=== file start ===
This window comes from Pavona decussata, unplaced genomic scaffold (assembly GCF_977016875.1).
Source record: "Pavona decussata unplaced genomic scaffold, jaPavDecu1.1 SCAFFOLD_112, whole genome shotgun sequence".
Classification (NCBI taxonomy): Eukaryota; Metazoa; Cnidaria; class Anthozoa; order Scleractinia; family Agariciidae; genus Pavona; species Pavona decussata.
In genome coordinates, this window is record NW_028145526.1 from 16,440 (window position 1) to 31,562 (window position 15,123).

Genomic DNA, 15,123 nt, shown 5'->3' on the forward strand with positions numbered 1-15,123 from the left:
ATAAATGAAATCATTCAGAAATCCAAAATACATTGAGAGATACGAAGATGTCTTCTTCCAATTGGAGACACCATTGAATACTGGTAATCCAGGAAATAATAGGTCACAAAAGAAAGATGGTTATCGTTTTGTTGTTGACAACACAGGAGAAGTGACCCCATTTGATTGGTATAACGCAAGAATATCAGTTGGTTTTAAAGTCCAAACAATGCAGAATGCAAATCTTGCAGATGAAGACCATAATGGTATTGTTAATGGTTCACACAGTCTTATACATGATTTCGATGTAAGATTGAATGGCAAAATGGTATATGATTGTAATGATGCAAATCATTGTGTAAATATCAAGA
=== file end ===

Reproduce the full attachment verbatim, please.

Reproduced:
This window comes from Pavona decussata, unplaced genomic scaffold (assembly GCF_977016875.1).
Source record: "Pavona decussata unplaced genomic scaffold, jaPavDecu1.1 SCAFFOLD_112, whole genome shotgun sequence".
Classification (NCBI taxonomy): Eukaryota; Metazoa; Cnidaria; class Anthozoa; order Scleractinia; family Agariciidae; genus Pavona; species Pavona decussata.
In genome coordinates, this window is record NW_028145526.1 from 16,440 (window position 1) to 31,562 (window position 15,123).

Genomic DNA, 15,123 nt, shown 5'->3' on the forward strand with positions numbered 1-15,123 from the left:
ATAAATGAAATCATTCAGAAATCCAAAATACATTGAGAGATACGAAGATGTCTTCTTCCAATTGGAGACACCATTGAATACTGGTAATCCAGGAAATAATAGGTCACAAAAGAAAGATGGTTATCGTTTTGTTGTTGACAACACAGGAGAAGTGACCCCATTTGATTGGTATAACGCAAGAATATCAGTTGGTTTTAAAGTCCAAACAATGCAGAATGCAAATCTTGCAGATGAAGACCATAATGGTATTGTTAATGGTTCACACAGTCTTATACATGATTTCGATGTAAGATTGAATGGCAAAATGGTATATGATTGTAATGATGCAAATCATTGTGTAAATATCAAGA